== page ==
Business Diary: October 5

Tube strike fails to foil the man from Masham

STEPHEN Wildridge, the new chief executive of pet drugs supplier Animalcare, is gradually getting accustomed to the ways of the


While he managed to make it all the way down from Masham to the City of London yesterday for Animalcare's full-year results, the London tube strike foiled many a local resident.

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Wildridge arrived at the offices of his PR company, Walbrook, at Bank in the heart of the City yesterday morning suited and booted and

on time, only to find the excuses pouring in.

Wildridge may have made it all the way down from North Yorkshire, but it appears the journey to the City was too much for a number of Mayfair-based-fund managers.

Success breeds success

ACCORDING to the Sunday Times Rich List, Harrogate-based entrepreneur Peter Wilkinson is worth a cool 300m. What, then, drives him to carry on working six days a week?

"I still love succeeding," said the 56-year-old hi-tech pioneer.

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"I always will love succeeding. Everything I do I like to be at the utmost of my ability."

Written proof

SIEGMUND Warburg was a rare thing, according to biographer Niall Ferguson. He was a banker who wrote things down.

The Harvard professor was approached to write the biography of Warburg after the publication of his two-volume history of another German-Jewish banking dynasty, the Rothschilds.

"The business of being a financial historian means that you have

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got to seize these opportunities when they present themselves. Not many banks open up their archives and not many bankers kept meticulous records like he did."

Prof Ferguson, who had access to more than 10,000 hitherto unpublished letters and diary entries, described the source material as "golden".

At 46, he is too young to have met the banker, who died in 1982. But he got to know his son and daughter while writing the book.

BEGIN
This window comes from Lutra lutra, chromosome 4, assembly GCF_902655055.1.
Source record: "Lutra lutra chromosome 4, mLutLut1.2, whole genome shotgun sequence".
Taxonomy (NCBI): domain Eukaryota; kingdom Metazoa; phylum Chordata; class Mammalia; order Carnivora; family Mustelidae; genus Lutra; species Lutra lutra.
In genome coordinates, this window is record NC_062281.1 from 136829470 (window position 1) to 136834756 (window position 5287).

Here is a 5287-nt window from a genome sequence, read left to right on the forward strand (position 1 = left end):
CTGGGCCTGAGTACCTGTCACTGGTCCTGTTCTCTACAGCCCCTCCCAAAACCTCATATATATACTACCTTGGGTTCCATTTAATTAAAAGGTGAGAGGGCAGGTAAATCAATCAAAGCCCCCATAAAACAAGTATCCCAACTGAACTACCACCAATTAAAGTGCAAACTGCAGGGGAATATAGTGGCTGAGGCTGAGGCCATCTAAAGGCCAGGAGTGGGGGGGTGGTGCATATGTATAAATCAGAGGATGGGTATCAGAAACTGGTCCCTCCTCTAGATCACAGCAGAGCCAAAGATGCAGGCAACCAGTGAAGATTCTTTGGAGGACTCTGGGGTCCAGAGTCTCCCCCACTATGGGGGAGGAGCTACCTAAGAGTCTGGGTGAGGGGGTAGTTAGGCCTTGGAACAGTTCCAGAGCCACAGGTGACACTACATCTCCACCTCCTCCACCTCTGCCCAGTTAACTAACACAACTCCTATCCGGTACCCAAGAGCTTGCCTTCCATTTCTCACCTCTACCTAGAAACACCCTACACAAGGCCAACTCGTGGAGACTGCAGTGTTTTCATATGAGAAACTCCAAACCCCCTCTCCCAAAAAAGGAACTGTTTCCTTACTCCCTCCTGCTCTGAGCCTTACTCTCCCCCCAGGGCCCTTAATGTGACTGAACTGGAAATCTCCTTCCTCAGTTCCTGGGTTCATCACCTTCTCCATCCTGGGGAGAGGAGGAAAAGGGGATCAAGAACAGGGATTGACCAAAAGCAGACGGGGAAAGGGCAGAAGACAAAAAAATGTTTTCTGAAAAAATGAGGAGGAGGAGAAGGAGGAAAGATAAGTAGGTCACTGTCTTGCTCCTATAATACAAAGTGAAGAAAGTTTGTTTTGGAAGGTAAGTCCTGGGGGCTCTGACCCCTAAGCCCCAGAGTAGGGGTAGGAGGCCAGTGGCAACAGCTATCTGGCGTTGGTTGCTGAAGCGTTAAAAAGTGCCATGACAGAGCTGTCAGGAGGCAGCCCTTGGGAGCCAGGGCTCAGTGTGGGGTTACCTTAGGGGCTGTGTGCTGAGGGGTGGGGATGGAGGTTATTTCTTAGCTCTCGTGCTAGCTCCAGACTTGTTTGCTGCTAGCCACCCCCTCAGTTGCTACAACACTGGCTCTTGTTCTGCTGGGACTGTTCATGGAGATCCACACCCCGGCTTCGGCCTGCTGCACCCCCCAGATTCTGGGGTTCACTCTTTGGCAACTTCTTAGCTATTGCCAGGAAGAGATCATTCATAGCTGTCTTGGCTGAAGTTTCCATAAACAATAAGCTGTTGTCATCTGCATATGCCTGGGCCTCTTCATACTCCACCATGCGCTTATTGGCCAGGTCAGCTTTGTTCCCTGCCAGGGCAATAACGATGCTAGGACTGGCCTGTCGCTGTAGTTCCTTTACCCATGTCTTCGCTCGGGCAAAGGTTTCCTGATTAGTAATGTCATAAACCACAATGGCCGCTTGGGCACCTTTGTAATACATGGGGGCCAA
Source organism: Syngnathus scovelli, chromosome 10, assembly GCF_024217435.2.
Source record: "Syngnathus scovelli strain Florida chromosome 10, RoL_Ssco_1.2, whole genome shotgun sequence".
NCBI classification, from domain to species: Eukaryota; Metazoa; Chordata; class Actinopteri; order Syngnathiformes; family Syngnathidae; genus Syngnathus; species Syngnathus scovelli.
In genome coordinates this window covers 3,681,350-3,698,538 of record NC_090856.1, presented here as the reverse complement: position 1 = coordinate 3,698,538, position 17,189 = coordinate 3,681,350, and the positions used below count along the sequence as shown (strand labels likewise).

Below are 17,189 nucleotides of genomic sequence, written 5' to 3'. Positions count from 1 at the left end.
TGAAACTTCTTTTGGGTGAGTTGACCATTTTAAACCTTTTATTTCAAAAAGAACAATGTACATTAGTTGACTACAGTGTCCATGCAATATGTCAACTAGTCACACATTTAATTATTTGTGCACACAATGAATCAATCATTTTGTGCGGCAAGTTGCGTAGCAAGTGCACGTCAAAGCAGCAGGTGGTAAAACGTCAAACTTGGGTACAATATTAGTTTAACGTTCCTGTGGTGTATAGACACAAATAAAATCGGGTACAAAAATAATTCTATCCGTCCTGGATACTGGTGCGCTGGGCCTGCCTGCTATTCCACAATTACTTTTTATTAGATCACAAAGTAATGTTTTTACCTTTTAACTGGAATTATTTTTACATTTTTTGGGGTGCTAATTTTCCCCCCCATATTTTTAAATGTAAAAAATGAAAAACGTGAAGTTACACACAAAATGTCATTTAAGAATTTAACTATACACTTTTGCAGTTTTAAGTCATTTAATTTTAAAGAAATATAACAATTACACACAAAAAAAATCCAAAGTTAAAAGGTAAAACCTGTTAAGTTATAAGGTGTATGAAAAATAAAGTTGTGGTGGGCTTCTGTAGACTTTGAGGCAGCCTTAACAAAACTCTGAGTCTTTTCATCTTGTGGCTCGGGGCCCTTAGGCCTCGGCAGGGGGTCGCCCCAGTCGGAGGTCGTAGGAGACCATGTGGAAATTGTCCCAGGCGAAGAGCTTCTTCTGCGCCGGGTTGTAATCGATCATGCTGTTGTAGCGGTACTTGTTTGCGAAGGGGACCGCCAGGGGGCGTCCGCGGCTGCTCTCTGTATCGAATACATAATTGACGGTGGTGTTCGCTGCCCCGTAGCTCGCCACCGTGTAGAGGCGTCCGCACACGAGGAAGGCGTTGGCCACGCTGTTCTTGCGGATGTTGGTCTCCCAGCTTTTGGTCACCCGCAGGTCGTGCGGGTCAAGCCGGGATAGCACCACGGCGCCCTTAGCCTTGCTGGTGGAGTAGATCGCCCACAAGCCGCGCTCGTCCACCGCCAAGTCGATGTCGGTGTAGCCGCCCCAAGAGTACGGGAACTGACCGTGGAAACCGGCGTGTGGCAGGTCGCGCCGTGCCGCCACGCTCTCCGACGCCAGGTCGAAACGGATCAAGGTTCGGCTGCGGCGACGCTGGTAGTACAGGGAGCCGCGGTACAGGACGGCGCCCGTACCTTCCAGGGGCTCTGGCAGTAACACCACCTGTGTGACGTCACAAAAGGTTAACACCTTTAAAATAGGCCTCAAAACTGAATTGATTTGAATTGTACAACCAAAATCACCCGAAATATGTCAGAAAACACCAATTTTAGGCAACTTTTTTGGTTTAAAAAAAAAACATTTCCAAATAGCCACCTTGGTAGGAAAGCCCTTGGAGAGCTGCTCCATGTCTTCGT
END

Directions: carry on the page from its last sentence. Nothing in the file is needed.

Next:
He also interviewed many peers and colleagues, including Henry Grunfeld, his long-term business partner and friend.

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Prof Ferguson said: "Warburg was a perfectionist. In terms not just on work but on everything. He could be a demanding employer. But always very charming. And funny."

Prof Ferguson does not have many links with Yorkshire, other than a late father-in-law who hails from these parts and the fact that he probably would have gone to York University had he not gone to Oxford.

He is looking forward to his visit later this month though, when he comes to the Ilkley Literature Festival. "I know the song and I will bring my hiking boots. I hope I get the chance to sample the Dales," he told Diary.

Silverstone gold

LEEDS United may not yet have risen to the top of the Championship but another sporting star gave the city something to celebrate after leading his team to victory in its class on the tracks of Silverstone.

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Team LNT, headed by entrepreneur Lawrence Tomlinson, drove the Ginetta G40, a dual-function road and race car, to success in the production class of 24 competing cars at the Britcar 24 Hours endurance competition.

As well as Mr Tomlinson, the chairman of care homes to construction conglomerate LNT Group – which owns Ginetta – the team featured Nigel Moore, from York, Stewart Linn, from Morley, near Leeds, and Mike Simpson, from Hull.

They crossed the finish line, having completed an extraordinary 521 laps and 1,672 miles, at a rain-soaked Silverstone, at 4.30pm on Sunday afternoon.

Mr Tomlinson said: "The G40 is a brand new car which we drove down on Wednesday from our Leeds factory and now we have a class win on our first outing. The set-up was right, it was consistent in both the wet and dry and was very easy on the tyres – we've barely had any time in the pits.

"While we didn't have the outright pace for overall pole, we've put in a consistent performance – which is what endurance racing is all about."

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